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Problems after inserting full doctype

CJM
I am building several (common) db-driven intranet sites (so I cant
post URL), using a 3-frame layout; header, menu & main pages. The
styling and some of the positioning is done via CSS.

Up until yesterday, I had incomplete Doctypes in my pages:

<!doctype html public "-//w3c//dtd html 4.01 transitional//en">

But now I have the full/correct doctype for 4.01 transitional:

<!doctype html public "-//w3c//dtd html 4.01 transitional//en"
"http://www.w3.org/tr/html4/loose.dtd">

But since I made the changes, I am having a few problems...

Example: Main entry page

<div class="wrapper">
<div class="content">
<h2>Intro</h2>
<p>Some text. Enough to word-wrap.</p>
<p>Some more text. Enough to word-wrap.</p>
<img id="MainPic" />
</div>
</div>
The relevant formatting from the CSS is as follows:

..content {
width:500px;
}
..wrapper {
text-align:center;
}

Body {
etc;
SCROLLBAR-BASE-COLOR: #f5f5dc;
etc;
}

Given all this, I would expect the text on this page to be a 500px
wide, left-justified block, which is centred within the frame. The img
should also be centred within the frame. The scrollbars should be
customised (in IE), with only the vertical scrollbar visible.

Instead, the text is a little over the full width of the frame, and
both scrollbars are visible, and are default shades. Other formatting
such as background/font colours etc are all OK.

This problem occurs on many pages, presumably for the same reasons...

I wondered if the non-standard scrollbar styling was messing things
uo, but the effect is the same with this removed...

Help! I can easily go back to the half doctype declaration/quirks
mode, but I'd rather understand this problem...

Thanks in advance

Chris
Jul 20 '05 #1
13 4195
rf

"CJM" <cj*****@yahoo.co.uk> wrote in message
news:c2*************************@posting.google.co m...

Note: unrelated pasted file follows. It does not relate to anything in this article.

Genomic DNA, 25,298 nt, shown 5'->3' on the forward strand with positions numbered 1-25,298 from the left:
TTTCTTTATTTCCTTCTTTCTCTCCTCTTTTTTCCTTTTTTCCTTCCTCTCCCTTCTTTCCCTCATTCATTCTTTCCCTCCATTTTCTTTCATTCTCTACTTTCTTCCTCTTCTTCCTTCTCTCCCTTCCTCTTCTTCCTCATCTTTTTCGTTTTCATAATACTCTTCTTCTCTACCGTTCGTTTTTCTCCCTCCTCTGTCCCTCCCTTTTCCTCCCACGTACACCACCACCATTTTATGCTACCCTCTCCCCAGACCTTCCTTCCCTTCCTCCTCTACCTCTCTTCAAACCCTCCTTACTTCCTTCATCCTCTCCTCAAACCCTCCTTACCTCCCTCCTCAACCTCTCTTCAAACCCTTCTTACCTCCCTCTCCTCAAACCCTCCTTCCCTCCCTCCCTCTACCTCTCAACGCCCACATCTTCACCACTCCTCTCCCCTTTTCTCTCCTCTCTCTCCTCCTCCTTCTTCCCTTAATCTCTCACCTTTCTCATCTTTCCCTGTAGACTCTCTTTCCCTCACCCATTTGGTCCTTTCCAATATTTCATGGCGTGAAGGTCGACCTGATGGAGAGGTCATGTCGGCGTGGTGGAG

I am building several (common) db-driven intranet sites (so I cant
post URL), using a 3-frame layout; header, menu & main pages. The
styling and some of the positioning is done via CSS.
You are developing a new site using frames? What a pity.
Up until yesterday, I had incomplete Doctypes in my pages:

<!doctype html public "-//w3c//dtd html 4.01 transitional//en">
Yep. This causes some browsers to function in quirks mode.
But now I have the full/correct doctype for 4.01 transitional:

<!doctype html public "-//w3c//dtd html 4.01 transitional//en"
"http://www.w3.org/tr/html4/loose.dtd">
Yep. We are now in standards compliant mode. The browser is suddenly not
correcting your HTML nor working as per its old bugs.
But since I made the changes, I am having a few problems...


As you would.

Upload an example to a somewhere visible and provide the URL, not just
snippits of code and somebody may be able to help you.

Cheers
Richard.
Jul 20 '05 #2
cj*****@yahoo.co.uk (CJM) wrote:
I am building several (common) db-driven intranet sites (so I cant
post URL),
Create an example page and put that on any old piece of web space,
there are so many things that you may think are irrelevant but which
are needed to solve the puzzle.
using a 3-frame layout; header, menu & main pages. The
styling and some of the positioning is done via CSS.

Up until yesterday, I had incomplete Doctypes in my pages:
<!doctype html public "-//w3c//dtd html 4.01 transitional//en">
The doctype is wrong. The FPI portion of the deoctypes is case
sensitive and should be -//W3C//DTD HTML 4.01 Transitional//EN
But now I have the full/correct doctype for 4.01 transitional:
<!doctype html public "-//w3c//dtd html 4.01 transitional//en"
"http://www.w3.org/tr/html4/loose.dtd">
Again it's wrong for the same reason as above. However browsers (and
one browser in particular) are bad at understanding doctypes so they
probably count that as close enough to trigger Standards mode.
But since I made the changes, I am having a few problems...

Example: Main entry page

<div class="wrapper">
<div class="content">
<h2>Intro</h2>
<p>Some text. Enough to word-wrap.</p>
<p>Some more text. Enough to word-wrap.</p>
<img id="MainPic" />
</div>
</div>
The relevant formatting from the CSS is as follows:

.content {
width:500px;
}
.wrapper {
text-align:center;
}

Body {
etc;
SCROLLBAR-BASE-COLOR: #f5f5dc;
etc;
}

Given all this, I would expect the text on this page to be a 500px
wide,
Agreed. But remember that when moving from Quirks to Standard mode you